Article citationsMore >>

Belza a, Toubro S, Astrup a. The effect of caffeine, green tea and tyrosine on thermogenesis and energy intake. Eur J Clin Nutr. 2009;63:57-64.

has been cited by the following article:

Article

Coffee Intake and Progression of Glaucoma

1Department of Ophthalmology, School of Medical Sciences, Universiti Sains Malaysia, Health Campus, Kota Bharu, Kelantan, Malaysia


International Journal of Clinical Nutrition. 2015, Vol. 3 No. 1, 7-11
DOI: 10.12691/ijcn-3-1-2
Copyright © 2015 Science and Education Publishing

Cite this paper:
Nor Azimah Abdul Aziz, Ahmad Nurfahmi Akhtar Ali, Mohd Najib Kamarudin, Nur Atiqah Shaari, Wan Hazabbah Wan Hitam, Azhany Yaakub, Rohana Abdul Jalil, Liza-Sharmini Ahmad Tajudin. Coffee Intake and Progression of Glaucoma. International Journal of Clinical Nutrition. 2015; 3(1):7-11. doi: 10.12691/ijcn-3-1-2.

Correspondence to: Liza-Sharmini  Ahmad Tajudin, Department of Ophthalmology, School of Medical Sciences, Universiti Sains Malaysia, Health Campus, Kota Bharu, Kelantan, Malaysia. Email: liza@usm.my

Abstract

Introduction: Glaucoma is a second cause of blindness worldwide. Diet may potentially contribute to the disease progression. Coffee which contains caffeine is widely consumed globally. The aim of this study was to determine the association between coffee intakes and progression of glaucoma. Method: A cross sectional study was conducted on 91 primary glaucoma patients who were on topical antiglaucoma drugs. Direct face to face questionnaire on the frequency of coffee intake was conducted between December 2011 and May 2012. Ocular examination was performed including intraocular pressure (IOP) measurement and fundus examination. Two consecutive reliable Humphrey visual field (HVF) 24-2 standard analysis was obtained at the recruitment period. Severity and progression was based Hoddap- Parrish- Anderson (HPA) criteria. The progression of primary glaucoma was based on the difference of HVF at the diagnosis and the recruitment. Results: 63 (69%) were coffee drinkers with 68% of them drink coffee daily. 42 of primary glaucoma patients who consumed coffee in their diet developed progression of their disease after 6.6 (SD 4.4) years of follow up. Mean IOP at initial presentation (22.9 SD 8.1mmHg) and at current recruitment period (15.5 SD 2.3mmHg) was slightly lower among coffee drinkers but without significant difference (p=0.538, 0.454 respectively). There was no significant association between coffee drinking and severity of glaucoma (p=0.863). In spite of negative association between coffee drinking and progression of glaucoma (p=0.250), the frequency of coffee drinking was significantly associated (p=0.001) with progression glaucoma. Daily coffee drinking increased the risk of progression 8.1 folds (95% CI 2.5, 26.9) based on multivariate analysis. Conclusion: Drinking coffee daily was associated with glaucoma progression in this small study. Perhaps, glaucoma patient should minimize or avoid coffee intake.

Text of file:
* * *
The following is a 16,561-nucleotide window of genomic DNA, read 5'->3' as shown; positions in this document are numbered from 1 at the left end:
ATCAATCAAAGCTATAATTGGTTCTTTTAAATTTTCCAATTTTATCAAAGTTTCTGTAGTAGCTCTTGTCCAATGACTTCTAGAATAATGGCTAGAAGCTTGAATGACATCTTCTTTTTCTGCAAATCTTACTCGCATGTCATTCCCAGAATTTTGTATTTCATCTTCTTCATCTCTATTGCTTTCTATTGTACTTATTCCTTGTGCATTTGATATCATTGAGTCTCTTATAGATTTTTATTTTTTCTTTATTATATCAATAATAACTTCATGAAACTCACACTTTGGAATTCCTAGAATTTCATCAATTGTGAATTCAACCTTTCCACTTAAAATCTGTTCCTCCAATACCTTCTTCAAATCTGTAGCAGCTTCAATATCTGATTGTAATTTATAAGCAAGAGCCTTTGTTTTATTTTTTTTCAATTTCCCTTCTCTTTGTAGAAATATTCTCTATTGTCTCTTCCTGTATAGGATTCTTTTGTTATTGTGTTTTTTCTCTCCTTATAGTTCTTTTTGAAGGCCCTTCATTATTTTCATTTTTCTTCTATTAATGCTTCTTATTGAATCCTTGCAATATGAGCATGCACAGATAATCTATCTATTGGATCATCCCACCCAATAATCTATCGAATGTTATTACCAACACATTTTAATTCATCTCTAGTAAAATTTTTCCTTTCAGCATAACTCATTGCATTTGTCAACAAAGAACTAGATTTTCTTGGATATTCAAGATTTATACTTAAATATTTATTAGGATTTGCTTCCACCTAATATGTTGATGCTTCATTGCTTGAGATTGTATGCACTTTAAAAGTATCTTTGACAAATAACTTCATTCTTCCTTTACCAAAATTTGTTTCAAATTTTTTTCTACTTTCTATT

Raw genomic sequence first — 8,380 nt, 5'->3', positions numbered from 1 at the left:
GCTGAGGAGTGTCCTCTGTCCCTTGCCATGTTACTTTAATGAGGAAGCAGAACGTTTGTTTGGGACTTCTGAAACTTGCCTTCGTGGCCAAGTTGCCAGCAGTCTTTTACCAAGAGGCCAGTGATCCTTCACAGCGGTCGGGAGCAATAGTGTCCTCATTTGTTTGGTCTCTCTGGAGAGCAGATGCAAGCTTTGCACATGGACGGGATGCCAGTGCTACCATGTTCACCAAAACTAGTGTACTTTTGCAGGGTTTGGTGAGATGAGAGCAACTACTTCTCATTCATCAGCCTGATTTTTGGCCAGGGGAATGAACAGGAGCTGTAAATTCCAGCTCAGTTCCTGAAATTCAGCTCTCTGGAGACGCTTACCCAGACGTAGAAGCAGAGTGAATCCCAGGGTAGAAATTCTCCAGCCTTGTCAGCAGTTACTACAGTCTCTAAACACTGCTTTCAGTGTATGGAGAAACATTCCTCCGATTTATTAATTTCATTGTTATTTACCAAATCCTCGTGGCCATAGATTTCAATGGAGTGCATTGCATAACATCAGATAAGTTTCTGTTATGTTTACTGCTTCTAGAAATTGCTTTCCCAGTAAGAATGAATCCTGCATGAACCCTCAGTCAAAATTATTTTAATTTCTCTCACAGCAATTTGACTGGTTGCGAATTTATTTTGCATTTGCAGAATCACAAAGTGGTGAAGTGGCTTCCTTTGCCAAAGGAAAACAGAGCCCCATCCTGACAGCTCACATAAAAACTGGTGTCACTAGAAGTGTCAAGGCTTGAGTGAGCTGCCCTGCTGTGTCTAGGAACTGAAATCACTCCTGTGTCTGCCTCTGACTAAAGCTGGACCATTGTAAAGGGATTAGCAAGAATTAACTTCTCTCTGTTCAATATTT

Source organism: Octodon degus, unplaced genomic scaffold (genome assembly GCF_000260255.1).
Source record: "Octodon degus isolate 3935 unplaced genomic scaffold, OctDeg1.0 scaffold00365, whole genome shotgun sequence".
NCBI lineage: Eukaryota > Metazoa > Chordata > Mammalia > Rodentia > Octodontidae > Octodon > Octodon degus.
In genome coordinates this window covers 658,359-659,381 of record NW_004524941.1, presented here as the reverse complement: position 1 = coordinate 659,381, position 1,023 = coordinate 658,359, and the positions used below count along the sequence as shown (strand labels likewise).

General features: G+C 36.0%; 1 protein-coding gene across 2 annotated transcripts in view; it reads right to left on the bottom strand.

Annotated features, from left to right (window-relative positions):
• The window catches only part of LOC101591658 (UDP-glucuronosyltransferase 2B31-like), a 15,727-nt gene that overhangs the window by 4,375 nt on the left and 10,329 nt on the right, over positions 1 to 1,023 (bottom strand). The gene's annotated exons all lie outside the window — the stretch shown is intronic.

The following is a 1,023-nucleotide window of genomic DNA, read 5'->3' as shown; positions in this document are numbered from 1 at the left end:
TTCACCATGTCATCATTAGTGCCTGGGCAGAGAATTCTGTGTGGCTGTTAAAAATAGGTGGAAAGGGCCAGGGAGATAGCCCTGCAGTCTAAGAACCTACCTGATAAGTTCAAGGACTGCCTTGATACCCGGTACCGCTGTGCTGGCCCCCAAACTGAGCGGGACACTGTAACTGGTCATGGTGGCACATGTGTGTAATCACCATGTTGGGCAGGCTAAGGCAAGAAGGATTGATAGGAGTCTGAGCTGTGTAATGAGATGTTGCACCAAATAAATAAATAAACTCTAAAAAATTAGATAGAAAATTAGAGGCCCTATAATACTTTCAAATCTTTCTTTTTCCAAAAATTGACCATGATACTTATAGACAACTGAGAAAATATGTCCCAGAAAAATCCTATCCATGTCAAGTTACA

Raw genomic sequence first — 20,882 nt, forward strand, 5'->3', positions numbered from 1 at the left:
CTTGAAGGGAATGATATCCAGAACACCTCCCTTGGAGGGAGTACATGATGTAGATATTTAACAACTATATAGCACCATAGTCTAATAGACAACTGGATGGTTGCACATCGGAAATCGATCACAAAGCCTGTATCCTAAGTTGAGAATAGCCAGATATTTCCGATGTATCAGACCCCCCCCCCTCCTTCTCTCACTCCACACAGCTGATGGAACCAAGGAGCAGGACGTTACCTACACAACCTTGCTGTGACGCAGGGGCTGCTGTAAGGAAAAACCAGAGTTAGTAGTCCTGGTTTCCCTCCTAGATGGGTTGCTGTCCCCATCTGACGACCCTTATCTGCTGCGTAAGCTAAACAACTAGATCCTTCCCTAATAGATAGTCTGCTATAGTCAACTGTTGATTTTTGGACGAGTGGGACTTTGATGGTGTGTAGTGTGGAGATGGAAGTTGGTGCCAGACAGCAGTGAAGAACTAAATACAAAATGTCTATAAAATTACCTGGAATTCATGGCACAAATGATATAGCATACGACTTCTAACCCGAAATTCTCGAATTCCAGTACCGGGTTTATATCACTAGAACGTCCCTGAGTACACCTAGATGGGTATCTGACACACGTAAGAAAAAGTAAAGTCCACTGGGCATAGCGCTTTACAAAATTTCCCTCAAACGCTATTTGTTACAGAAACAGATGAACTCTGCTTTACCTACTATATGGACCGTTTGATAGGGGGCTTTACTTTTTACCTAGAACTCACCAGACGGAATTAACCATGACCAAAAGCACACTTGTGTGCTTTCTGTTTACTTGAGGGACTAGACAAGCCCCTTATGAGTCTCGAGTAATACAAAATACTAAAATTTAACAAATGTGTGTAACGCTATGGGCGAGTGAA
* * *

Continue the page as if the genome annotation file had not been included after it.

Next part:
Keywords